This study examined whether changes in green space within the living environment were associated with changes in walking and cycling frequencies in a cohort of 3,220 Dutch adults between 2004, 2011 and 2014. Data on self-reported weekly time spent walking and cycling for active commute and leisure were linked to geographic information system (GIS) measures of total green areas within 1000 m buffer zones around each participant's home address, and distance to the nearest green space. First, cross-sectional linear regression models showed no statistically significant associations between green space measures and walking and cycling. Second, fixed effects (FE) models were used to analyze whether changes in green space were associated with changes in walking and cycling, using longitudinal data from respondents who did not relocate over time. As distance to the nearest green area increased by 100 m, individuals spent 22.76 fewer (95% CI: -39.92, -5.60) minutes walking for leisure per week and 3.21 more (95% CI: 0.46, 5.96) minutes walking for active commute. Changes in distance to green space were not significantly related to changes in cycling measures. No clear associations between changes in green areas within 1000 m buffers and changes in walking and cycling were observed. Overall, there was weak evidence of an effect of changes in green space area on changes in walking, and no evidence for cycling.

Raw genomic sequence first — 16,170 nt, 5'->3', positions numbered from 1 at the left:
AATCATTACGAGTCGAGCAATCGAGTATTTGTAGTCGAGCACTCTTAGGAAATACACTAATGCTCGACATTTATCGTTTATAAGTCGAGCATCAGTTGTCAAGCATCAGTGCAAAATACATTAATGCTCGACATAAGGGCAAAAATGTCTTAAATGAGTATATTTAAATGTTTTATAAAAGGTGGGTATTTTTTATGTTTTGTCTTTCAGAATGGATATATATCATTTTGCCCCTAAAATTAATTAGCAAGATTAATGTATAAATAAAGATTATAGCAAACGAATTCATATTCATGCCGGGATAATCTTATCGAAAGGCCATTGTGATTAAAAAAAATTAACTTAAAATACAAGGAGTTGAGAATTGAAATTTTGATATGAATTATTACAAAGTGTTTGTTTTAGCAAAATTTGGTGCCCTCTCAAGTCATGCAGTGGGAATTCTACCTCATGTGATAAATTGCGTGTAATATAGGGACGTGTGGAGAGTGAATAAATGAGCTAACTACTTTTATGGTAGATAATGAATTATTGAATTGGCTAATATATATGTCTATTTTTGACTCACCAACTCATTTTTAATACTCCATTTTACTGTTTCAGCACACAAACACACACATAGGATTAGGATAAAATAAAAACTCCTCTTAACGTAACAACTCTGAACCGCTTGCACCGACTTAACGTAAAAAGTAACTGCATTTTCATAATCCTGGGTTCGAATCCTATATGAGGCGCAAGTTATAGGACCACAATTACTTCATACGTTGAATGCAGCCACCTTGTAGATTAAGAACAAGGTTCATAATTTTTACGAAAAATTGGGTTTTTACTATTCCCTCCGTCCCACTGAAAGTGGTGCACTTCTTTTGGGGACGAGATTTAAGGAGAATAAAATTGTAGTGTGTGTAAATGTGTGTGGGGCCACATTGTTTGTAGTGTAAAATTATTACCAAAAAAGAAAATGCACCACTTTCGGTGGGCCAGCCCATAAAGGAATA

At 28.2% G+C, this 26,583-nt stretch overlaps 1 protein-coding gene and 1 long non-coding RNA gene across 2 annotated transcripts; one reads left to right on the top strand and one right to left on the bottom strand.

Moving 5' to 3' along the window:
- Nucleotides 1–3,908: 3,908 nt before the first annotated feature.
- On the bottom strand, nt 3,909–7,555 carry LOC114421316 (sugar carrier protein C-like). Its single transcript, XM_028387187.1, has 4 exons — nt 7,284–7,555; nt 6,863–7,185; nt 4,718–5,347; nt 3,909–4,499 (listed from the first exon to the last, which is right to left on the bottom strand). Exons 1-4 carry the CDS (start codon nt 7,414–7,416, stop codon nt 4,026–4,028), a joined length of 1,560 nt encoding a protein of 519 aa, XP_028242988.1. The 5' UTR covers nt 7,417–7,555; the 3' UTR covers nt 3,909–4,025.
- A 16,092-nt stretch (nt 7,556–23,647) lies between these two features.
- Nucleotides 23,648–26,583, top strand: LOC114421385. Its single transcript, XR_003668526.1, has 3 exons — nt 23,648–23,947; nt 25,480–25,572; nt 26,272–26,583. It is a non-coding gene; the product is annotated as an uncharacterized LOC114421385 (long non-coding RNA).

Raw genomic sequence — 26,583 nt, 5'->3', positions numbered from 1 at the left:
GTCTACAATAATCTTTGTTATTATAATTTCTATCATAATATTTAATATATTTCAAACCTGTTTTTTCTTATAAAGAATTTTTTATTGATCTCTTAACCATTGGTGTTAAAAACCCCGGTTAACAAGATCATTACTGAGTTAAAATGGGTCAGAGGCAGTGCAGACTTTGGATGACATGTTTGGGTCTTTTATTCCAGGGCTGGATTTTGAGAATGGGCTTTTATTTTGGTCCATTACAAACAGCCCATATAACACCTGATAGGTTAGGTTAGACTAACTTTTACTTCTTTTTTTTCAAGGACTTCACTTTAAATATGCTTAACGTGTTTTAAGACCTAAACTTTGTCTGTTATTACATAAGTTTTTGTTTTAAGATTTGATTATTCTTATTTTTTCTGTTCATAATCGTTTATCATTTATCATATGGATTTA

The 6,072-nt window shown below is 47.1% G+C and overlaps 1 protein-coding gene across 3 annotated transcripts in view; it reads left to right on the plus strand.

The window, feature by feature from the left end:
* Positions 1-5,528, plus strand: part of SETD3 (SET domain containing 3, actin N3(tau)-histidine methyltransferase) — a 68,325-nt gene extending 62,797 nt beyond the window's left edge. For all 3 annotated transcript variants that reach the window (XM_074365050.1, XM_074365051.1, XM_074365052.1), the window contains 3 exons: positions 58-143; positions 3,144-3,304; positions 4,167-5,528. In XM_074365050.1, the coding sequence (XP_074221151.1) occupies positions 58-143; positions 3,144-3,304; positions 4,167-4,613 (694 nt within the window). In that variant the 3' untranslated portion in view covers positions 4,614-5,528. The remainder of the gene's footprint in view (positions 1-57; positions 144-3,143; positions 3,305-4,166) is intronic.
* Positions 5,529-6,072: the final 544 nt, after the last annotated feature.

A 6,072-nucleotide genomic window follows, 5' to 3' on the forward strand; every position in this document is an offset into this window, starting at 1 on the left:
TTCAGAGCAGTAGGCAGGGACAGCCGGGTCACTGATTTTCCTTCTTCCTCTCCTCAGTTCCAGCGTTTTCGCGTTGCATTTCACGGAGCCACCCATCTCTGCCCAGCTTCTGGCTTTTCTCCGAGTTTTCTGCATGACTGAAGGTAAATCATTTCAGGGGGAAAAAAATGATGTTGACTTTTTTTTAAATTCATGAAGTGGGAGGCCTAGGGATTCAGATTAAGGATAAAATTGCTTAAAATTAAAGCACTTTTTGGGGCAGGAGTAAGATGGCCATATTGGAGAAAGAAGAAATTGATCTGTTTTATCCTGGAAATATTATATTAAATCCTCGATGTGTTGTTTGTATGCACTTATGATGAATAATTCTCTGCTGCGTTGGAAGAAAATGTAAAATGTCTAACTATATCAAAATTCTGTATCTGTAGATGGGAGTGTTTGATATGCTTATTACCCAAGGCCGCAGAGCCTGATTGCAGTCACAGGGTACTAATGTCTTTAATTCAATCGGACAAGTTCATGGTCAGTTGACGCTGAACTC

The study was supported by a grant from the European Commission HORIZON 2020 research and innovation action (grant number 667661) and the Netherlands Organisation for Health Research and Development (grant number 200500005). The funders had no role in the study design or the analysis and interpretation of the data. All authors and their institutions reserve intellectual freedom from the funders.
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